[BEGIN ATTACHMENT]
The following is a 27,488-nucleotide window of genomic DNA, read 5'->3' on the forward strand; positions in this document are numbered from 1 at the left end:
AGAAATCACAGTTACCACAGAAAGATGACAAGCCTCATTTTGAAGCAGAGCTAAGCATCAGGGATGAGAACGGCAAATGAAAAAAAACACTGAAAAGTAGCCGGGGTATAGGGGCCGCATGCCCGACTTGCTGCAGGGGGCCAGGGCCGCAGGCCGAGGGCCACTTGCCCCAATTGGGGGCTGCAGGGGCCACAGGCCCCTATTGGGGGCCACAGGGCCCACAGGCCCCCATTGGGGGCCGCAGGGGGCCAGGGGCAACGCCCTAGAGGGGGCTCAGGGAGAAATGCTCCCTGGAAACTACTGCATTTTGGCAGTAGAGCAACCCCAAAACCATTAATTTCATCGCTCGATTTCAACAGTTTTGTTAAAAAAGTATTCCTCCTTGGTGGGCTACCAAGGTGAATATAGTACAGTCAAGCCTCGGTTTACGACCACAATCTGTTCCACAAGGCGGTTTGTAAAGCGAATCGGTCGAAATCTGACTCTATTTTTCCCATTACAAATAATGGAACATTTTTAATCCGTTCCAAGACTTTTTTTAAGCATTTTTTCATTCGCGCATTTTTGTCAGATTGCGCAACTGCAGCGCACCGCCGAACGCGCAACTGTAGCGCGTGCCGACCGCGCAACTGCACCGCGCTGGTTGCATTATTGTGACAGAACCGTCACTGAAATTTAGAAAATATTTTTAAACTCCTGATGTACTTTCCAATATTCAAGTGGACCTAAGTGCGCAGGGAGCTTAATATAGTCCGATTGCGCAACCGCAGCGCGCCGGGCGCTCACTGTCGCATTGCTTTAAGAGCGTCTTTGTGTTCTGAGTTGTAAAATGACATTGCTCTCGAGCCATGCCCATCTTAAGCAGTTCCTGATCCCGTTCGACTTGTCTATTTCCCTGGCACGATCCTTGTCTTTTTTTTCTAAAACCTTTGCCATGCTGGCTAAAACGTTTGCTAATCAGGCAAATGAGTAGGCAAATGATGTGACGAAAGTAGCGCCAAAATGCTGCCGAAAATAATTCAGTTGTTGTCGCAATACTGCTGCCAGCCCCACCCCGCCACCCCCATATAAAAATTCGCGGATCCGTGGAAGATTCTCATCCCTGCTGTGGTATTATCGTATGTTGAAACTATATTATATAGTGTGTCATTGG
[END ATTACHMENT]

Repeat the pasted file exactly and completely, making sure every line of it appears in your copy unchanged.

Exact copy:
The following is a 27,488-nucleotide window of genomic DNA, read 5'->3' on the forward strand; positions in this document are numbered from 1 at the left end:
AGAAATCACAGTTACCACAGAAAGATGACAAGCCTCATTTTGAAGCAGAGCTAAGCATCAGGGATGAGAACGGCAAATGAAAAAAAACACTGAAAAGTAGCCGGGGTATAGGGGCCGCATGCCCGACTTGCTGCAGGGGGCCAGGGCCGCAGGCCGAGGGCCACTTGCCCCAATTGGGGGCTGCAGGGGCCACAGGCCCCTATTGGGGGCCACAGGGCCCACAGGCCCCCATTGGGGGCCGCAGGGGGCCAGGGGCAACGCCCTAGAGGGGGCTCAGGGAGAAATGCTCCCTGGAAACTACTGCATTTTGGCAGTAGAGCAACCCCAAAACCATTAATTTCATCGCTCGATTTCAACAGTTTTGTTAAAAAAGTATTCCTCCTTGGTGGGCTACCAAGGTGAATATAGTACAGTCAAGCCTCGGTTTACGACCACAATCTGTTCCACAAGGCGGTTTGTAAAGCGAATCGGTCGAAATCTGACTCTATTTTTCCCATTACAAATAATGGAACATTTTTAATCCGTTCCAAGACTTTTTTTAAGCATTTTTTCATTCGCGCATTTTTGTCAGATTGCGCAACTGCAGCGCACCGCCGAACGCGCAACTGTAGCGCGTGCCGACCGCGCAACTGCACCGCGCTGGTTGCATTATTGTGACAGAACCGTCACTGAAATTTAGAAAATATTTTTAAACTCCTGATGTACTTTCCAATATTCAAGTGGACCTAAGTGCGCAGGGAGCTTAATATAGTCCGATTGCGCAACCGCAGCGCGCCGGGCGCTCACTGTCGCATTGCTTTAAGAGCGTCTTTGTGTTCTGAGTTGTAAAATGACATTGCTCTCGAGCCATGCCCATCTTAAGCAGTTCCTGATCCCGTTCGACTTGTCTATTTCCCTGGCACGATCCTTGTCTTTTTTTTCTAAAACCTTTGCCATGCTGGCTAAAACGTTTGCTAATCAGGCAAATGAGTAGGCAAATGATGTGACGAAAGTAGCGCCAAAATGCTGCCGAAAATAATTCAGTTGTTGTCGCAATACTGCTGCCAGCCCCACCCCGCCACCCCCATATAAAAATTCGCGGATCCGTGGAAGATTCTCATCCCTGCTGTGGTATTATCGTATGTTGAAACTATATTATATAGTGTGTCATTGG